REPO MEN - More Brawn Than Brain
REPO MEN (sci-fi thriller)
Cast: Jude Law, Forest Whitaker, Alice Braga, Joe Pingue, Liev Schreiber, Carice van Houten and Liza Lapira
Director: Miguel Sapochnik
Screenplay: Eric Garcia and Garrett Lerner, based on Garcia's novel The Repossession Mambo
Time: 111 mins
Rating: * * 1/2 (out of 4)
PREAMBLE: Those who have seen the trailer to Repo Men would know what there is to know about the movie's plot - except for the twist at the ending. And those who have seen the movie would probably be sorely disappointed with the twist at the ending. Yup, Repo Men is one film that is technically sound but narratively flawed. Halfway through, you will wish that you have left your brain at the door.
WHAT'S IT ABOUT? Remy and Jake (Jude Law and Forest Whitaker, above) are a couple of reposessors working for a big corporation (called The Union) that provides mechanical organ transplants to people on an instalment plan. Those who renege on payments get their organs brutally ripped off their bodies by the repo men.
One day, while on his last repo job, Remy has an accident - and wakes up in hospital to find that he has been supplied with an ArtifOrg heart, on loan from the Union! With this 'change of heart', Remy finds himself losing his appetite for violence. And when he can't make the hefty payments for his new heart, his former colleagues come after him...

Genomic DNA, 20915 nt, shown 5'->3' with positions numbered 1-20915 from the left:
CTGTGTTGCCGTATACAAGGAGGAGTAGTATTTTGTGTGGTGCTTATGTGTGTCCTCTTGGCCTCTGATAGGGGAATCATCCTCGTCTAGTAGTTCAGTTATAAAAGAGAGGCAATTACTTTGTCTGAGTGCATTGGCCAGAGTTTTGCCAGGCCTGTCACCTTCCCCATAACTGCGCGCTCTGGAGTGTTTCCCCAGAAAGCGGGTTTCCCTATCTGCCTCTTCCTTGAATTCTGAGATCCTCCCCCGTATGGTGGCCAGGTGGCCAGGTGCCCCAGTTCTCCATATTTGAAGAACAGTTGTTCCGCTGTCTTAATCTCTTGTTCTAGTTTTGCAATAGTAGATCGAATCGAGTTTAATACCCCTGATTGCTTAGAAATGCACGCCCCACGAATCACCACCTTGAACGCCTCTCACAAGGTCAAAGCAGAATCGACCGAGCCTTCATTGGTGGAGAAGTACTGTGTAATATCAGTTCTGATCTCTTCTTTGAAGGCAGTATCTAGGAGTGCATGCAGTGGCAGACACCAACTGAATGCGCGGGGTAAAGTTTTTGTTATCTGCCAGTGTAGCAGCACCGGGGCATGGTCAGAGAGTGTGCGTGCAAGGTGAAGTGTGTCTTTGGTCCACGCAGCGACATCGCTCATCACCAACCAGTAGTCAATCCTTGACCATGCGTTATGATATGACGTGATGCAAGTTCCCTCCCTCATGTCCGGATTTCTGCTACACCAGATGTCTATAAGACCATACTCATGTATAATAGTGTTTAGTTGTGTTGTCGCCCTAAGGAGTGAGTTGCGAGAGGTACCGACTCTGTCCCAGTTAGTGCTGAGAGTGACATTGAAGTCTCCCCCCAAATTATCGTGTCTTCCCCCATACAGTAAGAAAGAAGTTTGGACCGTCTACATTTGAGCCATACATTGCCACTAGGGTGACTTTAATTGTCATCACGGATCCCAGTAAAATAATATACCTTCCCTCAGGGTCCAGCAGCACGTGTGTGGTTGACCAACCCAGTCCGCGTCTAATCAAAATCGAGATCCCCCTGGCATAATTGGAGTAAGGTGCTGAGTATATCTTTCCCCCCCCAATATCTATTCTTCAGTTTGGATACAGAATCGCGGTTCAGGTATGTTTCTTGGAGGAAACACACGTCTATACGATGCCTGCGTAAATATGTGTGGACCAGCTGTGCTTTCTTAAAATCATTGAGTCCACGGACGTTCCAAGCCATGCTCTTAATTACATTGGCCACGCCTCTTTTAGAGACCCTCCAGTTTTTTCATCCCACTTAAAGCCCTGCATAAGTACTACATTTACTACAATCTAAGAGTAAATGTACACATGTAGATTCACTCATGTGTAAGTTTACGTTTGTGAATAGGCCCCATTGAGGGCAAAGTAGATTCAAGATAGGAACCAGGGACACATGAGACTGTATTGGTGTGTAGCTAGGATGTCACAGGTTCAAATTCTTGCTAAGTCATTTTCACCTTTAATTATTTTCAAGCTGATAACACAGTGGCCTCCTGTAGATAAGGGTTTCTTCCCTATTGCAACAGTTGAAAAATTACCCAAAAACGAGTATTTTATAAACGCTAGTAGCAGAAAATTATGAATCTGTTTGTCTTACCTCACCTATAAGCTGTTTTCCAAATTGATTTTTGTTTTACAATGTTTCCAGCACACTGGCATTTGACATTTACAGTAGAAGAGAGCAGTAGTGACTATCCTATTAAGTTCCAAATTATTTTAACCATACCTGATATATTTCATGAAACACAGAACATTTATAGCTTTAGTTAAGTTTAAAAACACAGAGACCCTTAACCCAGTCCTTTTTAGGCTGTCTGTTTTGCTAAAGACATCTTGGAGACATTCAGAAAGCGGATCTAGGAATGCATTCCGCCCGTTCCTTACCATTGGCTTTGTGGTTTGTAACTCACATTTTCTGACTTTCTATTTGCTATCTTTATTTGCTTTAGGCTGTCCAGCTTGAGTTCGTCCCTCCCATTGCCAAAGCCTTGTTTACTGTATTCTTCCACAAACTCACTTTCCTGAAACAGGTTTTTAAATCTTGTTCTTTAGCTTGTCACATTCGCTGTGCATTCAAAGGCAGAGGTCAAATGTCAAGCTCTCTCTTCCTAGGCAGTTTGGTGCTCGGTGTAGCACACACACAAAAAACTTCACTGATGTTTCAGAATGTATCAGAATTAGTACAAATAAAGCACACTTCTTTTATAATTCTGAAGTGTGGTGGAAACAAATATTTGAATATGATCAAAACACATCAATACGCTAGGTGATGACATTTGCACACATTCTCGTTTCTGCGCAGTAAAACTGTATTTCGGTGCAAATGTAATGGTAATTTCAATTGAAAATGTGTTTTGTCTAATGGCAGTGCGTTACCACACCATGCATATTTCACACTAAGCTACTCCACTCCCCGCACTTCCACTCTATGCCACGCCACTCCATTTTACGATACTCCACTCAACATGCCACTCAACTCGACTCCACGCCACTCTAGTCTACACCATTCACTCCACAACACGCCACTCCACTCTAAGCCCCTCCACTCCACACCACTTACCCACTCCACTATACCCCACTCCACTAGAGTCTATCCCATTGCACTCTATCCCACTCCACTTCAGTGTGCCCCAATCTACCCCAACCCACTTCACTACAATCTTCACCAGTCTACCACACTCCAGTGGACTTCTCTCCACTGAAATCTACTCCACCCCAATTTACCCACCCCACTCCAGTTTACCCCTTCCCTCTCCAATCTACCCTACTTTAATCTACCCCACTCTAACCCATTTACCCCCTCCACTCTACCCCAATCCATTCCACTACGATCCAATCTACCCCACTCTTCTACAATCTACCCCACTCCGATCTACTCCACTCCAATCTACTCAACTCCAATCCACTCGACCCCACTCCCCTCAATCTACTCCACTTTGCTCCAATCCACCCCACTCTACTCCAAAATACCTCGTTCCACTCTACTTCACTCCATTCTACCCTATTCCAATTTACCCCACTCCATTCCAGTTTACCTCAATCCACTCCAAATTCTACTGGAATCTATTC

HITS & MISSES: The first half-hour can be a seat-gripper, full of fast-paced, visually-engaging and gory action as we follow Law and Whitaker on their rounds. The duo exude a nice screen chemistry that we have come to expect of them. The same goes for Liev Schreiber who gives his 'salesman' Frank a delectable sort of villainy. Alice Braga (right) provides the requisite feminine allure as the fugitive Beth.
The narrative excitement starts to taper off after Remy gets on the other side of the repayment plan - and the plot holes become apparent. Like, why does the company go about fitting organs into people who apparently can't pay? Why does the Government allow such repo men to operate? And so on.
It is evident that there is not enough material to stretch the movie to its present length - and director Miguel Sapochnik fills the footage with borrowed stuff from famous sci-fi hits like The Blade Runner and AI. The Repo Men opened in the US last March 19 at a time when President Obama pushed his healthcare reforms through Congress. However, the timing failed to boost the box-office clout of Repo Men. The movie, made with a production budget of US$32 million (about RM100 mil) grossed only US$6.1 million at its opening weekend. Overall, it grossed US$17.8 million so far.
THE LOWDOWN: More of a miss than a hit.